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Thanks for your replies, there is 4 more of these floodlights on this structure with the wrong lamps in them, plus fluorescent fixtures being hit by forklifts (it is at a lumber yard).


I have to get pics of the panels in the main bldg. some of the work is something else.

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#116892 - 05/08/04 12:37 AM Re: Bulb Question
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 Quote:

For what it's worth, there are some metal halide lamps that are mfg with a 'bent' and what may be considered 'deformed' arc tube. I have no clue as to a reason.


These are Color Corrected Metal Halide Lamps - likely the ones with "Near White Light" output, although Color Correction may be tweeked towards any target Color goal besides pure White.

Totally apparent when looking at the Arc Tube of those Lamps!

The one shown in the first image of this thread looks like a Corrected output type, as the Arc Tube is "Bent" on one side, and there's that white "tagging" on the same side.
The Arc Tube (as far as what I am seeing) does not appear abnormal to me. It looks just like most Metal Halide Arc tubes do after a period of service (but I cannot see the whole thing, so don't hold me to this!).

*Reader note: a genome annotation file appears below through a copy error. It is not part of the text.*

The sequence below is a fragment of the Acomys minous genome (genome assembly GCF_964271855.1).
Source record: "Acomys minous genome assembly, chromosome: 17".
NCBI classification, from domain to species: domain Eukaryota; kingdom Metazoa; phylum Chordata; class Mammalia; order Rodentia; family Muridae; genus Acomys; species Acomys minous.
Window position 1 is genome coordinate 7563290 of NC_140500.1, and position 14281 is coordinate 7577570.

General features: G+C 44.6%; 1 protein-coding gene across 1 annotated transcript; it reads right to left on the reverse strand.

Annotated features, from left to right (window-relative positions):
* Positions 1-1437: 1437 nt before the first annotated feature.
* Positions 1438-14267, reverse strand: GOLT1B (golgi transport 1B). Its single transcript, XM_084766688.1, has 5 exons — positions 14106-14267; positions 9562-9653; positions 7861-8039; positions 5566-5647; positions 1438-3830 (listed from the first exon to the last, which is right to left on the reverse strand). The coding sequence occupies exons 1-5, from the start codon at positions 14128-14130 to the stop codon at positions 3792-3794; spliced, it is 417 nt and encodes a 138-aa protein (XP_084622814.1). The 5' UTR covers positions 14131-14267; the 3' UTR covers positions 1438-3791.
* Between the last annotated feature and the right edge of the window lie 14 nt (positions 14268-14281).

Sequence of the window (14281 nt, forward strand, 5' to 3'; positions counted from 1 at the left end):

When I see failed Metal Halide Lamps, it's very apparent! The Arc tube is extremely distorted and / or discolored (excessive heat warpage), or the Arc Tube is completely Black (which leads to a bubbling type of distortion from the concentrated heat).

Have seen only a hand full of failures when the outer envelope had been broken. Whatever broke the envelope must have shook the heck out of things for awhile, or the item which caused the initial breakage may have struck the Arc Tube during normal (hot) operation.
The tube was blasted apart on those ones. (I am ruling out the possible "Self-Destructing" Lamps, which "Kill Themselves" if the outer envelope is broken)

Have seen maybe 25 others with broken envelopes operating with no problems or major distortion.

What's kind of odd to me is the type of Lamp (s) referenced here, vs what resulted.
The non-ANSI reference of an "ED28" type Metal Halide Lamp would cover a range from ANSI type M57 (150 watt probe start) all the way to an M58 (250 watt probe start), whereas the "ED37" would cover ANSI M59 / H33 (325, 360 and 400 watt Metal Halide and Mercury Vapor Lamps).